Written by Angela
I used to be a bit of a bubbly, crazy, soul. In my teen years, my teachers would say to my parents at conferences “Angela is such an enjoyable young lady. She’s always bubbly and happy”. As the years passed, certain life circumstances hardened me and dimmed my light.
When I was 19, I had my first tumor removed at our small town local hospital. It was discovered to be a crazy-rare breed of tumors and then we sort of forgot about it. I healed and went on to live life. I got married when I was 26 and 8 months later, we discovered another tumor grew back where the first was originally removed. I then endured 33 days of radiation while also working a full-time job. After my first round of radiation, my tumors grew back every 2 years, practically like clock work. It was a living hell. Trying to manage a full-time job and struggle to conceive a child drove me to several breaking points. Fortunately I did get pregnant, but the added stress of caring for child while sick with cancer is overwhelming. It ain’t no easy peasy road. But it’s my road.
I guess you could say that yes, most days I feel totally blessed to be alive. Other days, the darkness brings me down so far it’s hard to see the light.
Here’s the thing though…everyone, every-single-one-of-us has moments in our lives that make it hard. You might have a cancer (like me…holla!), or your boss sucks and you hate your job, you and your husband are having problems, you can’t manage your money well, or your child is disrespecting you…we ALL have things in life that make it hard. But not everyone is “talking about it”, especially not on social media where we tend to see all the good and exciting snapshots of people’s lives. Social media has us unconsciously and consciously comparing our lives to others. Comparison is the thief of joy.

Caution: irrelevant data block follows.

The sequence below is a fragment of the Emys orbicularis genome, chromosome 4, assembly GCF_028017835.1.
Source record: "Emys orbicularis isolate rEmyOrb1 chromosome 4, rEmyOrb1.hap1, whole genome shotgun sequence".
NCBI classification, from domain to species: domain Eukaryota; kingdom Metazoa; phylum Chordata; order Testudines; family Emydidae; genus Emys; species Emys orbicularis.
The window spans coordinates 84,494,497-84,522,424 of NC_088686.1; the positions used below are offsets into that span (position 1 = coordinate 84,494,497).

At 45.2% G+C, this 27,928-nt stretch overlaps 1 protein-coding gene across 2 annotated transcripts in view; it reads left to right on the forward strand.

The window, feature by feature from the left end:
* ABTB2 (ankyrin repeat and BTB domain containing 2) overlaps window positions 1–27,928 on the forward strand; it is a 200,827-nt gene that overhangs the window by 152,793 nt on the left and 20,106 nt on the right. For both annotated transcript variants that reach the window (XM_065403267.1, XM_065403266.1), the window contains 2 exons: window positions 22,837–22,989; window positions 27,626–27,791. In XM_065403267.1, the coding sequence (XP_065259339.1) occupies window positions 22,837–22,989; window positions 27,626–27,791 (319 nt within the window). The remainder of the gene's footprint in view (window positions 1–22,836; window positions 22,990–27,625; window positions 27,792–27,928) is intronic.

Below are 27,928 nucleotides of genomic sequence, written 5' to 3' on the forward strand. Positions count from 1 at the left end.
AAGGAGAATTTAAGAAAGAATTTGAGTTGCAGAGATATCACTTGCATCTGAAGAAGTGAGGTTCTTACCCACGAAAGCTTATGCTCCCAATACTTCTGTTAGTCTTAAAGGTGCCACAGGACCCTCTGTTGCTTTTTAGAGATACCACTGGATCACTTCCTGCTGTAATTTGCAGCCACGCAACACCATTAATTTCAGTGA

The energy spent on assessing other people’s lives is not productive. Instead we need to use that energy to embrace our struggles, work through them, learn from them, and grow. This process can be done with help from our friends, family, community, and/or a therapist. Seeking out professional help is a sign of strength. It’s ok to admit life is a bitch sometimes and we need guidance.
Don’t ever let life circumstances stifle your authentic self. Because once that’s gone, it is so incredibly hard to get it back. My 19 year battle with cancer tests my strength and faith everyday. But nothing can ever extinguish my light. It’s still there. It’s just a matter of time and effort to make it shine bright again.
Anticancer: A New Way of Life by David Servan-Schreiber
The Gerson Therapy: The Proven Nutritional Program for Cancer and Other Illnesses
by Charlotte Gerson and Morton Walker D.P.M.